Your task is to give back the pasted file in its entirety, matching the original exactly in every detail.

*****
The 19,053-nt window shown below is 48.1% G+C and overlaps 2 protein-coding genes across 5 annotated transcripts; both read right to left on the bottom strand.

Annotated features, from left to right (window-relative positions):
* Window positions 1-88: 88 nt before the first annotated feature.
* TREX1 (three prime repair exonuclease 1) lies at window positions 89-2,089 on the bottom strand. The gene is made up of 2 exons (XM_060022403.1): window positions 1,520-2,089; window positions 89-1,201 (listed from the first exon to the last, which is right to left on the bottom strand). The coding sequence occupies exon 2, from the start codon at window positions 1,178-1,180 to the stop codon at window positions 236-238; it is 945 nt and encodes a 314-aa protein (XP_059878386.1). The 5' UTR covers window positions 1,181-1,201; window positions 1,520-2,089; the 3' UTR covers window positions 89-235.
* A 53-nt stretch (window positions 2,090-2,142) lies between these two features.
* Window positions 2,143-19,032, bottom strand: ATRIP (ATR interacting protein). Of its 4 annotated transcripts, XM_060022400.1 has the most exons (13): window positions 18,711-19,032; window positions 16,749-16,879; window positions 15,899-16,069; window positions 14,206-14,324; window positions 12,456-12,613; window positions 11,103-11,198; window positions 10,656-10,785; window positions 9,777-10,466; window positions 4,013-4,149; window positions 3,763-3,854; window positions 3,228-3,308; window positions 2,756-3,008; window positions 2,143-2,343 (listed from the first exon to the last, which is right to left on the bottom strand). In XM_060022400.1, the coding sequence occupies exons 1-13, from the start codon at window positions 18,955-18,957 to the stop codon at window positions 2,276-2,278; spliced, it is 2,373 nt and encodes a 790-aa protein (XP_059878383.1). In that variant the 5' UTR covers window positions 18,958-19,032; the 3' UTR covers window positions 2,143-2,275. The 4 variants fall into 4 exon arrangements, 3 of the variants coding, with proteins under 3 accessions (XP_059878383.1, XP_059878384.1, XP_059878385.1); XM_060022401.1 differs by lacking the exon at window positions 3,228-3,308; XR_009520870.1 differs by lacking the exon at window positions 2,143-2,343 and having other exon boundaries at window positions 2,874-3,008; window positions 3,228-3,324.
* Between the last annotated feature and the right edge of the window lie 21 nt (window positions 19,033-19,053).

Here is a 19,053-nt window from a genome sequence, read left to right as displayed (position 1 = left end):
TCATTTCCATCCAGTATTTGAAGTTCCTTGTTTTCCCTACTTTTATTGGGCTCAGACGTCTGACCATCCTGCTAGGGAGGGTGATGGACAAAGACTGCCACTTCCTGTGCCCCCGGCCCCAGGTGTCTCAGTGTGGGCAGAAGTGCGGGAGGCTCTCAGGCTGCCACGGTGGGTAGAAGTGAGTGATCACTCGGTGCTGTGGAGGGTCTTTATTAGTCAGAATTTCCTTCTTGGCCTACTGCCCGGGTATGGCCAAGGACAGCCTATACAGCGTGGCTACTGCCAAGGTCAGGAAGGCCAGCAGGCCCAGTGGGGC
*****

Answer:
The 19,053-nt window shown below is 48.1% G+C and overlaps 2 protein-coding genes across 5 annotated transcripts; both read right to left on the bottom strand.

Annotated features, from left to right (window-relative positions):
* Window positions 1-88: 88 nt before the first annotated feature.
* TREX1 (three prime repair exonuclease 1) lies at window positions 89-2,089 on the bottom strand. The gene is made up of 2 exons (XM_060022403.1): window positions 1,520-2,089; window positions 89-1,201 (listed from the first exon to the last, which is right to left on the bottom strand). The coding sequence occupies exon 2, from the start codon at window positions 1,178-1,180 to the stop codon at window positions 236-238; it is 945 nt and encodes a 314-aa protein (XP_059878386.1). The 5' UTR covers window positions 1,181-1,201; window positions 1,520-2,089; the 3' UTR covers window positions 89-235.
* A 53-nt stretch (window positions 2,090-2,142) lies between these two features.
* Window positions 2,143-19,032, bottom strand: ATRIP (ATR interacting protein). Of its 4 annotated transcripts, XM_060022400.1 has the most exons (13): window positions 18,711-19,032; window positions 16,749-16,879; window positions 15,899-16,069; window positions 14,206-14,324; window positions 12,456-12,613; window positions 11,103-11,198; window positions 10,656-10,785; window positions 9,777-10,466; window positions 4,013-4,149; window positions 3,763-3,854; window positions 3,228-3,308; window positions 2,756-3,008; window positions 2,143-2,343 (listed from the first exon to the last, which is right to left on the bottom strand). In XM_060022400.1, the coding sequence occupies exons 1-13, from the start codon at window positions 18,955-18,957 to the stop codon at window positions 2,276-2,278; spliced, it is 2,373 nt and encodes a 790-aa protein (XP_059878383.1). In that variant the 5' UTR covers window positions 18,958-19,032; the 3' UTR covers window positions 2,143-2,275. The 4 variants fall into 4 exon arrangements, 3 of the variants coding, with proteins under 3 accessions (XP_059878383.1, XP_059878384.1, XP_059878385.1); XM_060022401.1 differs by lacking the exon at window positions 3,228-3,308; XR_009520870.1 differs by lacking the exon at window positions 2,143-2,343 and having other exon boundaries at window positions 2,874-3,008; window positions 3,228-3,324.
* Between the last annotated feature and the right edge of the window lie 21 nt (window positions 19,033-19,053).

Here is a 19,053-nt window from a genome sequence, read left to right as displayed (position 1 = left end):
TCATTTCCATCCAGTATTTGAAGTTCCTTGTTTTCCCTACTTTTATTGGGCTCAGACGTCTGACCATCCTGCTAGGGAGGGTGATGGACAAAGACTGCCACTTCCTGTGCCCCCGGCCCCAGGTGTCTCAGTGTGGGCAGAAGTGCGGGAGGCTCTCAGGCTGCCACGGTGGGTAGAAGTGAGTGATCACTCGGTGCTGTGGAGGGTCTTTATTAGTCAGAATTTCCTTCTTGGCCTACTGCCCGGGTATGGCCAAGGACAGCCTATACAGCGTGGCTACTGCCAAGGTCAGGAAGGCCAGCAGGCCCAGTGGGGC